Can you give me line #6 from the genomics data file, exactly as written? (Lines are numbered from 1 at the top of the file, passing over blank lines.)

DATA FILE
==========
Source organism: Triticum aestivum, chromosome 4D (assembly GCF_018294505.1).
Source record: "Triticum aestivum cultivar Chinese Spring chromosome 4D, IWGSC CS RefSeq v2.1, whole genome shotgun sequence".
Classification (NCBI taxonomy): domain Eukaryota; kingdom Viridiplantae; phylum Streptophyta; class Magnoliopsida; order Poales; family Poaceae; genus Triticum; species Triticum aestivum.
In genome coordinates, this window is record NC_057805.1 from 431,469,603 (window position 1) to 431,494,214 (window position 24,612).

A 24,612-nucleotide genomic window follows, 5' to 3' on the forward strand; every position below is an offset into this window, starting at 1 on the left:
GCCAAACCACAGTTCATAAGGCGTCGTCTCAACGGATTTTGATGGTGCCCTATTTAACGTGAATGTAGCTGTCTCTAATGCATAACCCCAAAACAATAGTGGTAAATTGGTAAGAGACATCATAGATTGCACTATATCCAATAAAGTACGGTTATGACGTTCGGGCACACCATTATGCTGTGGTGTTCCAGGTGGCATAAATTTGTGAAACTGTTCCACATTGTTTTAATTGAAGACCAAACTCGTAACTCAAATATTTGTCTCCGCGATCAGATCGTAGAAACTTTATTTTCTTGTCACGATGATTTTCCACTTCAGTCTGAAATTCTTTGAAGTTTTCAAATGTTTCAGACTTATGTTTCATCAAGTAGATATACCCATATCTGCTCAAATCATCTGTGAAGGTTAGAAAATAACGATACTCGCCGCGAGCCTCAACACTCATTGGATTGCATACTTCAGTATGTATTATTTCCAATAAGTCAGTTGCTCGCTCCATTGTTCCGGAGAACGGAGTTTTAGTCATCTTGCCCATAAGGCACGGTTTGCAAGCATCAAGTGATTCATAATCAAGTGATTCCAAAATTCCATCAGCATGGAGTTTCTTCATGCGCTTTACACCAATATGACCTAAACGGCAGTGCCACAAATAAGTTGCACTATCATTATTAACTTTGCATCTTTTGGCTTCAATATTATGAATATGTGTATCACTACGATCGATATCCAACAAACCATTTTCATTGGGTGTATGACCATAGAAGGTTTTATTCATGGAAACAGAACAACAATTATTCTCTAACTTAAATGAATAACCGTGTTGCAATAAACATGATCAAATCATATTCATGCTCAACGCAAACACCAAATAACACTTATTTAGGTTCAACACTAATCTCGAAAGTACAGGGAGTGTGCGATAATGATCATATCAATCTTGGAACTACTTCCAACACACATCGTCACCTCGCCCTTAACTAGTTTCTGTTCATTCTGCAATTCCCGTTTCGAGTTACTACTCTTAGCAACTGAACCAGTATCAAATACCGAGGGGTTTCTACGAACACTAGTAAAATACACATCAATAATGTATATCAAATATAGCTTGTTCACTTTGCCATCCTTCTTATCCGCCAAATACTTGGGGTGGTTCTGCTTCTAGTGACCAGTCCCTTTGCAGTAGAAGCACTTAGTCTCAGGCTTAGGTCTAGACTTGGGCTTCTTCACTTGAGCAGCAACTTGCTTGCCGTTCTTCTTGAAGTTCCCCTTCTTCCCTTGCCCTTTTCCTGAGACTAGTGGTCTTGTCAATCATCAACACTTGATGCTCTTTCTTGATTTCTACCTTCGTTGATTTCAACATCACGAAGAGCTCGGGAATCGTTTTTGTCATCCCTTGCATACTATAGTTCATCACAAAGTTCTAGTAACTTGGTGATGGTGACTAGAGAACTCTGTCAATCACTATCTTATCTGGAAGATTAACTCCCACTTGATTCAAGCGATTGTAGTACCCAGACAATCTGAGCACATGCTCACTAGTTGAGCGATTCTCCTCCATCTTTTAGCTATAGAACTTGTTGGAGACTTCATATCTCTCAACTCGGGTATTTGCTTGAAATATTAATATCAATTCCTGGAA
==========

GCCAAACCACAGTTCATAAGGCGTCGTCTCAACGGATTTTGATGGTGCCCTATTTAACGTGAATGTAGCTGTCTCTAATGCATAACCCCAAAACAATAGTGGTAAATTGGTAAGAGACATCATAGATTGCACTATATCCAATAAAGTACGGTTATGACGTTCGGGCACACCATTATGCTGTGGTGTTCCAGGTGGCATAAATTTGTGAAACTGTTCCACATTGTTTTAATTGAAGACCAAACTCGTAACTCAAATATTTGTCTCCGCGATCAGATCGTAGAAACTTTATTTTCTTGTCACGATGATTTTCCACTTCAGTCTGAAATTCTTTGAAGTTTTCAAATGTTTCAGACTTATGTTTCATCAAGTAGATATACCCATATCTGCTCAAATCATCTGTGAAGGTTAGAAAATAACGATACTCGCCGCGAGCCTCAACACTCATTGGATTGCATACTTCAGTATGTATTATTTCCAATAAGTCAGTTGCTCGCTCCATTGTTCCGGAGAACGGAGTTTTAGTCATCTTGCCCATAAGGCACGGTTTGCAAGCATCAAGTGATTCATAATCAAGTGATTCCAAAATTCCATCAGCATGGAGTTTCTTCATGCGCTTTACACCAATATGACCTAAACGGCAGTGCCACAAATAAGTTGCACTATCATTATTAACTTTGCATCTTTTGGCTTCAATATTATGAATATGTGTATCACTACGATCGATATCCAACAAACCATTTTCATTGGGTGTATGACCATAGAAGGTTTTATTCATGGAAACAGAACAACAATTATTCTCTAACTTAAATGAATAACCGTGTTGCAATAAACATGATCAAATCATATTCATGCTCAACGCAAACACCAAATAACACTTATTTAGGTTCAACACTAATCTCGAAAGTACAGGGAGTGTGCGATAATGATCATATCAATCTTGGAACTACTTCCAACACACATCGTCACCTCGCCCTTAACTAGTTTCTGTTCATTCTGCAATTCCCGTTTCGAGTTACTACTCTTAGCAACTGAACCAGTATCAAATACCGAGGGGTTTCTACGAACACTAGTAAAATACACATCAATAATGTATATCAAATATAGCTTGTTCACTTTGCCATCCTTCTTATCCGCCAAATACTTGGGGTGGTTCTGCTTCTAGTGACCAGTCCCTTTGCAGTAGAAGCACTTAGTCTCAGGCTTAGGTCTAGACTTGGGCTTCTTCACTTGAGCAGCAACTTGCTTGCCGTTCTTCTTGAAGTTCCCCTTCTTCCCTTGCCCTTTTCCTGAGACTAGTGGTCTTGTCAATCATCAACACTTGATGCTCTTTCTTGATTTCTACCTTCGTTGATTTCAACATCACGAAGAGCTCGGGAATCGTTTTTGTCATCCCTTGCATACTATAGTTCATCACAAAGTTCTAGTAACTTGGTGATGGTGACTAGAGAACTCTGTCAATCACTATCTTATCTGGAAGATTAACTCCCACTTGATTCAAGCGATTGTAGTACCCAGACAATCTGAGCACATGCTCACTAGTTGAGCGATTCTCCTCCATCTTTTAGCTATAGAACTTGTTGGAGACTTCATATCTCTCAACTCGGGTATTTGCTTGAAATATTAATATCAATTCCTGGAA